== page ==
The difference between the services offered by a barrister and a solicitor

17. The historic difference between what a barrister does and what a solicitor does has become less obvious over the last few years. However, barristers specialise in providing expert legal advice, advocacy in court and the drafting of documents. Solicitors normally give advice to and draft documents for their clients or may instruct a barrister to provide this service. In a public access case you will need to perform these roles yourself.

18. By law, barristers are not able to provide some of the services that solicitors offer, such as conducting litigation, and they are not allowed to handle client money. Your barrister will advise you if they consider that anything you want done is something which only a solicitor can provide.

19. The following are some examples of work which a barrister is allowed to do. For more information contact: the Professional Practice Team on 020 7611 1444 4 a. A barrister may appear on your behalf at court. b. A barrister may give you legal advice. c. A barrister may draft legal documents for you, such as a will or statement of claim. d. A barrister may advise you on the formal steps which need to be taken in proceedings before a court or other organisation and draft formal documents for use in those proceedings. e. A barrister may draft and send letters on your behalf. f. If a witness statement from you is required in proceedings, a barrister may prepare that statement from what you tell them. A barrister may also help to prepare witness statements from another person based on the information which that person has provided. g. Where a case requires an expert witness (for example, a surveyor who can provide evidence of a technical or professional nature), a barrister may advise you on the choice of a suitable expert and may draft a letter of instruction which you can then send to the expert as a letter from you on your own notepaper. h. Barristers can negotiate on your behalf and can attend employment, police or investigative hearings where appropriate.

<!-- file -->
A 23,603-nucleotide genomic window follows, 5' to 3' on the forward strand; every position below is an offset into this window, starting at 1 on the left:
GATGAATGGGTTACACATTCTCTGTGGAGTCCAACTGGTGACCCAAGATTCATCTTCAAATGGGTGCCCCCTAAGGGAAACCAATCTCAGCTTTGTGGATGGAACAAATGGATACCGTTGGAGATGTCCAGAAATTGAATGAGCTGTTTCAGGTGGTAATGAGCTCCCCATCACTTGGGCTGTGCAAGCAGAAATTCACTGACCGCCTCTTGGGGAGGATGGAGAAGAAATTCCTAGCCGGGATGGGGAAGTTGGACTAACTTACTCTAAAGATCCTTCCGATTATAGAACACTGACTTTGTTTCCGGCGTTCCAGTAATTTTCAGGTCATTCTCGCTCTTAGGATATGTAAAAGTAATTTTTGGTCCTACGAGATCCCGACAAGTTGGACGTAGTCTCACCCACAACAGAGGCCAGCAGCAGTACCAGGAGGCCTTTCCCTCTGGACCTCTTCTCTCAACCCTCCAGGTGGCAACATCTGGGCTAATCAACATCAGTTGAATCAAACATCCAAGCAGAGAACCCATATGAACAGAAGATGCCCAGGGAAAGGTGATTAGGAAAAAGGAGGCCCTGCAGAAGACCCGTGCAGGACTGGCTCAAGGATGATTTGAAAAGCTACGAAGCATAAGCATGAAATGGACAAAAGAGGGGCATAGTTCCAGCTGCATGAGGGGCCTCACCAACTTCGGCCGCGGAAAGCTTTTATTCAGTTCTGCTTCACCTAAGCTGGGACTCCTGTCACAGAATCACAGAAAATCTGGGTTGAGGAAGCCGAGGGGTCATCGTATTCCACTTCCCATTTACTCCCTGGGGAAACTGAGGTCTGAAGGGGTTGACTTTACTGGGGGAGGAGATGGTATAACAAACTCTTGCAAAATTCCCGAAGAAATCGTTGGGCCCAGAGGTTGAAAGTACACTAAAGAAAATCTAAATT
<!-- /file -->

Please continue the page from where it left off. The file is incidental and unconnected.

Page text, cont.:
20. The following are examples of work that a barrister is not allowed to do. a. A barrister cannot file proceedings on your behalf with the court or file other applications, or take other formal steps in court or other proceedings. These actions, technically, constitute conducting litigation, which barristers are currently prohibited from doing. You will have to send the documents to the court, although the barrister could help prepare them for you. b. A barrister is not allowed to instruct an expert witness on your behalf (again, this would amount to conducting litigation). c. A barrister is not allowed to handle clients’ money (by comparison, solicitors can hold client money in the firm’s trust account).

Does a barrister need special training to take public access work?

21. Yes. Before a barrister can accept public access work they must satisfy number of conditions. Subject to limited exceptions, before a barrister is permitted to accept public access work they must: a. be properly qualified by having more than three years’ standing; b. have undertaken a “public access” training course approved by the Bar Standards Board (BSB) through which they will demonstrate that they have the necessary knowledge, understanding and skills to conduct such work; and For more information contact: the Professional Practice Team on 020 7611 1444 5 c. have notified their regulator (the BSB) that they wish to offer public access services. 

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